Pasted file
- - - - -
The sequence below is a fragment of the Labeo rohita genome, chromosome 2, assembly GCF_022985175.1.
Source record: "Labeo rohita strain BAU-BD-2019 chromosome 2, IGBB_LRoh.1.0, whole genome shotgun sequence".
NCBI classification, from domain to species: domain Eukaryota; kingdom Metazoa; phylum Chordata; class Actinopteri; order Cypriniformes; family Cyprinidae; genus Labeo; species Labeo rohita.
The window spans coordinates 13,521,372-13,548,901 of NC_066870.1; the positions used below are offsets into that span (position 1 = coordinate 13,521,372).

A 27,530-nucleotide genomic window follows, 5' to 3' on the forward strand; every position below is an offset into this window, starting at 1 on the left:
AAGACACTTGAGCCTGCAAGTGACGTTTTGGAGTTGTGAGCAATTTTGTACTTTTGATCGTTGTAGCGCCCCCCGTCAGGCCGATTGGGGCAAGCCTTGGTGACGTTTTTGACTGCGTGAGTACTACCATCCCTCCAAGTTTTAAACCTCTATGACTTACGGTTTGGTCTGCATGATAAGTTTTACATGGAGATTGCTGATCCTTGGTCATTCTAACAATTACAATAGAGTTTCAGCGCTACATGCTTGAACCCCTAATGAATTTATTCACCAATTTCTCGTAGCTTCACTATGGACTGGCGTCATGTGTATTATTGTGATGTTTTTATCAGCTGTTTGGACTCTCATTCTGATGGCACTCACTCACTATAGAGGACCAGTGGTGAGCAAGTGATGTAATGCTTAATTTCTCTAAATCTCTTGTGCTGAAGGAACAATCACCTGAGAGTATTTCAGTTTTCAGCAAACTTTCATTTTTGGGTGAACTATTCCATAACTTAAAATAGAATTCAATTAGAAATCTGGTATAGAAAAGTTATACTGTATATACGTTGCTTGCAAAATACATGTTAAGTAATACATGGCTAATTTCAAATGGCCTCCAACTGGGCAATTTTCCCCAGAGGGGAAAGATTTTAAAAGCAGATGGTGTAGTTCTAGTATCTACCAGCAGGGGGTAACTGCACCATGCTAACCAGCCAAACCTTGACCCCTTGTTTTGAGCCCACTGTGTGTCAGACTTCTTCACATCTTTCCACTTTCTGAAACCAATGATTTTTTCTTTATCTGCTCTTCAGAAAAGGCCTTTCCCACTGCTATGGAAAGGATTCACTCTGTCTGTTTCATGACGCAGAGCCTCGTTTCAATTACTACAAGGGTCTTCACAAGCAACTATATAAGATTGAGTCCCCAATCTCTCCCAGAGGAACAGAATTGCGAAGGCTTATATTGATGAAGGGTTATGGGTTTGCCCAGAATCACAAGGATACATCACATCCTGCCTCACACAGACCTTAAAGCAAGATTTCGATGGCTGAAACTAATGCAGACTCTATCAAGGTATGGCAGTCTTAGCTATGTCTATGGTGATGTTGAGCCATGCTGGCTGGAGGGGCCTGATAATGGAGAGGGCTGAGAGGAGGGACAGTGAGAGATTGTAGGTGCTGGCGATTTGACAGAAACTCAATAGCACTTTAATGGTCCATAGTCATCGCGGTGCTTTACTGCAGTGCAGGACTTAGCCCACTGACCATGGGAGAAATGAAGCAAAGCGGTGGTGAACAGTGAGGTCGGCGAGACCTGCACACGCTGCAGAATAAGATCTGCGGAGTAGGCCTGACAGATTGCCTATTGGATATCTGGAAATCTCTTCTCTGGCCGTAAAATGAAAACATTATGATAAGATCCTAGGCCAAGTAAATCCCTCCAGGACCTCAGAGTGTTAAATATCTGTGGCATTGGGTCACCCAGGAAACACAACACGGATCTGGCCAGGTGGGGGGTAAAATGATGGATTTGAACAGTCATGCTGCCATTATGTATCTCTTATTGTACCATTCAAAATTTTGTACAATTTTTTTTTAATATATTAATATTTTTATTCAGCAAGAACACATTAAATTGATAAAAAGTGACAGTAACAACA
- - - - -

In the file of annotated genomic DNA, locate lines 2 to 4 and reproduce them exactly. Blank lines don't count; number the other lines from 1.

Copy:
Source record: "Labeo rohita strain BAU-BD-2019 chromosome 2, IGBB_LRoh.1.0, whole genome shotgun sequence".
NCBI classification, from domain to species: domain Eukaryota; kingdom Metazoa; phylum Chordata; class Actinopteri; order Cypriniformes; family Cyprinidae; genus Labeo; species Labeo rohita.
The window spans coordinates 13,521,372-13,548,901 of NC_066870.1; the positions used below are offsets into that span (position 1 = coordinate 13,521,372).